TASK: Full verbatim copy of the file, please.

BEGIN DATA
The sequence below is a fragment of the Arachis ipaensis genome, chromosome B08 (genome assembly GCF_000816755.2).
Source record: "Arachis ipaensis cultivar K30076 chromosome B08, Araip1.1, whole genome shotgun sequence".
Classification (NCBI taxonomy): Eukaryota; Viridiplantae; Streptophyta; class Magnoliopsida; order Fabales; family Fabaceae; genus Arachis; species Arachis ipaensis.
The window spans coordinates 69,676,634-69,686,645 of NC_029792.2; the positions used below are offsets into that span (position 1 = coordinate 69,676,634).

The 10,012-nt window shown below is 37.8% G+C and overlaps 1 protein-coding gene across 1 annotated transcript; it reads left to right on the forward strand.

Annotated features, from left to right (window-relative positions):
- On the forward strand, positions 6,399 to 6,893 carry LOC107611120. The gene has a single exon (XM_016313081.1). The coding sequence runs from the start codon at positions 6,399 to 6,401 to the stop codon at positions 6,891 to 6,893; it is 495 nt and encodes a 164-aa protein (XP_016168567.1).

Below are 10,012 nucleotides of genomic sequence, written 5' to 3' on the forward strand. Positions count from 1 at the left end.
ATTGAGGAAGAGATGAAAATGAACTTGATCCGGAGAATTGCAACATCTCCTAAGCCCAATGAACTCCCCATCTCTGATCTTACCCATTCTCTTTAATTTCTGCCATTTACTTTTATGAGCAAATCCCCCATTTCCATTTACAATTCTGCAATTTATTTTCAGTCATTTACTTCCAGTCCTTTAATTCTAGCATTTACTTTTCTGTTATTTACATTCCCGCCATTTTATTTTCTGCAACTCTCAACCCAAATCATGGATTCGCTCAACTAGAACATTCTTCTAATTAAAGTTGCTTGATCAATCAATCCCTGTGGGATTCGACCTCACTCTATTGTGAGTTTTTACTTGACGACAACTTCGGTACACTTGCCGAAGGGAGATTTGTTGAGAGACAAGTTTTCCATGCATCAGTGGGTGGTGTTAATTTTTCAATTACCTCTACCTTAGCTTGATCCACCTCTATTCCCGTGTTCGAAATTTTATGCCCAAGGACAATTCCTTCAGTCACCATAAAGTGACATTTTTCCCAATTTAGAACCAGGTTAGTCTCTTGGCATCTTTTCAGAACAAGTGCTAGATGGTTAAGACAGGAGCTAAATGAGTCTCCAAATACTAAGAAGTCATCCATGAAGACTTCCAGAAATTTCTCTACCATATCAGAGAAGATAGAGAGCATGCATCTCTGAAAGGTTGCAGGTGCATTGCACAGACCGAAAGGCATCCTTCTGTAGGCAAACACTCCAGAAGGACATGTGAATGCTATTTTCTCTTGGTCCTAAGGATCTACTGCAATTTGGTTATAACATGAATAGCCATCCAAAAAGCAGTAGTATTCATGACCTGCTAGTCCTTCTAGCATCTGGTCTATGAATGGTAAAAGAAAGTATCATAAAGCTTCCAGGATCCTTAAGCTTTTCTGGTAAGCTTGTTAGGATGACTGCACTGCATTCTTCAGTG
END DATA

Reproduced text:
The sequence below is a fragment of the Arachis ipaensis genome, chromosome B08 (genome assembly GCF_000816755.2).
Source record: "Arachis ipaensis cultivar K30076 chromosome B08, Araip1.1, whole genome shotgun sequence".
Classification (NCBI taxonomy): Eukaryota; Viridiplantae; Streptophyta; class Magnoliopsida; order Fabales; family Fabaceae; genus Arachis; species Arachis ipaensis.
The window spans coordinates 69,676,634-69,686,645 of NC_029792.2; the positions used below are offsets into that span (position 1 = coordinate 69,676,634).

The 10,012-nt window shown below is 37.8% G+C and overlaps 1 protein-coding gene across 1 annotated transcript; it reads left to right on the forward strand.

Annotated features, from left to right (window-relative positions):
- On the forward strand, positions 6,399 to 6,893 carry LOC107611120. The gene has a single exon (XM_016313081.1). The coding sequence runs from the start codon at positions 6,399 to 6,401 to the stop codon at positions 6,891 to 6,893; it is 495 nt and encodes a 164-aa protein (XP_016168567.1).

Below are 10,012 nucleotides of genomic sequence, written 5' to 3' on the forward strand. Positions count from 1 at the left end.
ATTGAGGAAGAGATGAAAATGAACTTGATCCGGAGAATTGCAACATCTCCTAAGCCCAATGAACTCCCCATCTCTGATCTTACCCATTCTCTTTAATTTCTGCCATTTACTTTTATGAGCAAATCCCCCATTTCCATTTACAATTCTGCAATTTATTTTCAGTCATTTACTTCCAGTCCTTTAATTCTAGCATTTACTTTTCTGTTATTTACATTCCCGCCATTTTATTTTCTGCAACTCTCAACCCAAATCATGGATTCGCTCAACTAGAACATTCTTCTAATTAAAGTTGCTTGATCAATCAATCCCTGTGGGATTCGACCTCACTCTATTGTGAGTTTTTACTTGACGACAACTTCGGTACACTTGCCGAAGGGAGATTTGTTGAGAGACAAGTTTTCCATGCATCAGTGGGTGGTGTTAATTTTTCAATTACCTCTACCTTAGCTTGATCCACCTCTATTCCCGTGTTCGAAATTTTATGCCCAAGGACAATTCCTTCAGTCACCATAAAGTGACATTTTTCCCAATTTAGAACCAGGTTAGTCTCTTGGCATCTTTTCAGAACAAGTGCTAGATGGTTAAGACAGGAGCTAAATGAGTCTCCAAATACTAAGAAGTCATCCATGAAGACTTCCAGAAATTTCTCTACCATATCAGAGAAGATAGAGAGCATGCATCTCTGAAAGGTTGCAGGTGCATTGCACAGACCGAAAGGCATCCTTCTGTAGGCAAACACTCCAGAAGGACATGTGAATGCTATTTTCTCTTGGTCCTAAGGATCTACTGCAATTTGGTTATAACATGAATAGCCATCCAAAAAGCAGTAGTATTCATGACCTGCTAGTCCTTCTAGCATCTGGTCTATGAATGGTAAAAGAAAGTATCATAAAGCTTCCAGGATCCTTAAGCTTTTCTGGTAAGCTTGTTAGGATGACTGCACTGCATTCTTCAGTG